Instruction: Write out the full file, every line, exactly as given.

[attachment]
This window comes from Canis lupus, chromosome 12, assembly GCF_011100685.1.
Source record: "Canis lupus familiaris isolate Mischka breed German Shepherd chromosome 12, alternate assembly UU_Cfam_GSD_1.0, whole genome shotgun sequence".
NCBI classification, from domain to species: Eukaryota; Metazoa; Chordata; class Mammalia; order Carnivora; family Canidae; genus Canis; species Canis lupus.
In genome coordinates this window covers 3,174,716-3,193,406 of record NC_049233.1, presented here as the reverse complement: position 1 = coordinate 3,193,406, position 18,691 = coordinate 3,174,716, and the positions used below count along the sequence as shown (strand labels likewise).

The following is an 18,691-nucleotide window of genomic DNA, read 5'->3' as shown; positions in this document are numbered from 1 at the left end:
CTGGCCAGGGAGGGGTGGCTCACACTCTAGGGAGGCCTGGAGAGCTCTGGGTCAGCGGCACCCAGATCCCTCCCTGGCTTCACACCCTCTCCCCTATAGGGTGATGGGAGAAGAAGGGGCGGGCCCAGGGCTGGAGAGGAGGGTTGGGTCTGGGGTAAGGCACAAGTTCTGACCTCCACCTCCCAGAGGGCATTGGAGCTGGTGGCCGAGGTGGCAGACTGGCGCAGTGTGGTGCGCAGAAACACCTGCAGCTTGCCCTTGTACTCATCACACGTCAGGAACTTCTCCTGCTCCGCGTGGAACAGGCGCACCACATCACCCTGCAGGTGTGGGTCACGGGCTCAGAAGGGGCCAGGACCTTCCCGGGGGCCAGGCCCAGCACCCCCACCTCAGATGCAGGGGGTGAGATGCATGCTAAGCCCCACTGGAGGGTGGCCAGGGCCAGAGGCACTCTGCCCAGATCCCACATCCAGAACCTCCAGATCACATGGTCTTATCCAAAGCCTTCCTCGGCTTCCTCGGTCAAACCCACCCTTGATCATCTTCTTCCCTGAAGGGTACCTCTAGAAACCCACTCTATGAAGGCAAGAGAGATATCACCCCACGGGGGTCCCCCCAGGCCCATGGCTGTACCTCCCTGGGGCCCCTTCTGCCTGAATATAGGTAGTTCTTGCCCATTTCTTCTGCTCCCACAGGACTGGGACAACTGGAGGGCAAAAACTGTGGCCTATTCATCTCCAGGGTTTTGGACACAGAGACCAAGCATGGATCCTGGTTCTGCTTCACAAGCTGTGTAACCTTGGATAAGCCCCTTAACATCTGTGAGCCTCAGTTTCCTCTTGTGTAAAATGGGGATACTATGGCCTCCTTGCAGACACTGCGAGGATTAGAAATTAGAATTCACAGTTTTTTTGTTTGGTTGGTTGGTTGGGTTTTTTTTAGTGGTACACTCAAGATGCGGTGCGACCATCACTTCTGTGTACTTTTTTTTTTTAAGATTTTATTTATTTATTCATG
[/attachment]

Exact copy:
This window comes from Canis lupus, chromosome 12, assembly GCF_011100685.1.
Source record: "Canis lupus familiaris isolate Mischka breed German Shepherd chromosome 12, alternate assembly UU_Cfam_GSD_1.0, whole genome shotgun sequence".
NCBI classification, from domain to species: Eukaryota; Metazoa; Chordata; class Mammalia; order Carnivora; family Canidae; genus Canis; species Canis lupus.
In genome coordinates this window covers 3,174,716-3,193,406 of record NC_049233.1, presented here as the reverse complement: position 1 = coordinate 3,193,406, position 18,691 = coordinate 3,174,716, and the positions used below count along the sequence as shown (strand labels likewise).

The following is an 18,691-nucleotide window of genomic DNA, read 5'->3' as shown; positions in this document are numbered from 1 at the left end:
CTGGCCAGGGAGGGGTGGCTCACACTCTAGGGAGGCCTGGAGAGCTCTGGGTCAGCGGCACCCAGATCCCTCCCTGGCTTCACACCCTCTCCCCTATAGGGTGATGGGAGAAGAAGGGGCGGGCCCAGGGCTGGAGAGGAGGGTTGGGTCTGGGGTAAGGCACAAGTTCTGACCTCCACCTCCCAGAGGGCATTGGAGCTGGTGGCCGAGGTGGCAGACTGGCGCAGTGTGGTGCGCAGAAACACCTGCAGCTTGCCCTTGTACTCATCACACGTCAGGAACTTCTCCTGCTCCGCGTGGAACAGGCGCACCACATCACCCTGCAGGTGTGGGTCACGGGCTCAGAAGGGGCCAGGACCTTCCCGGGGGCCAGGCCCAGCACCCCCACCTCAGATGCAGGGGGTGAGATGCATGCTAAGCCCCACTGGAGGGTGGCCAGGGCCAGAGGCACTCTGCCCAGATCCCACATCCAGAACCTCCAGATCACATGGTCTTATCCAAAGCCTTCCTCGGCTTCCTCGGTCAAACCCACCCTTGATCATCTTCTTCCCTGAAGGGTACCTCTAGAAACCCACTCTATGAAGGCAAGAGAGATATCACCCCACGGGGGTCCCCCCAGGCCCATGGCTGTACCTCCCTGGGGCCCCTTCTGCCTGAATATAGGTAGTTCTTGCCCATTTCTTCTGCTCCCACAGGACTGGGACAACTGGAGGGCAAAAACTGTGGCCTATTCATCTCCAGGGTTTTGGACACAGAGACCAAGCATGGATCCTGGTTCTGCTTCACAAGCTGTGTAACCTTGGATAAGCCCCTTAACATCTGTGAGCCTCAGTTTCCTCTTGTGTAAAATGGGGATACTATGGCCTCCTTGCAGACACTGCGAGGATTAGAAATTAGAATTCACAGTTTTTTTGTTTGGTTGGTTGGTTGGGTTTTTTTTAGTGGTACACTCAAGATGCGGTGCGACCATCACTTCTGTGTACTTTTTTTTTTTAAGATTTTATTTATTTATTCATG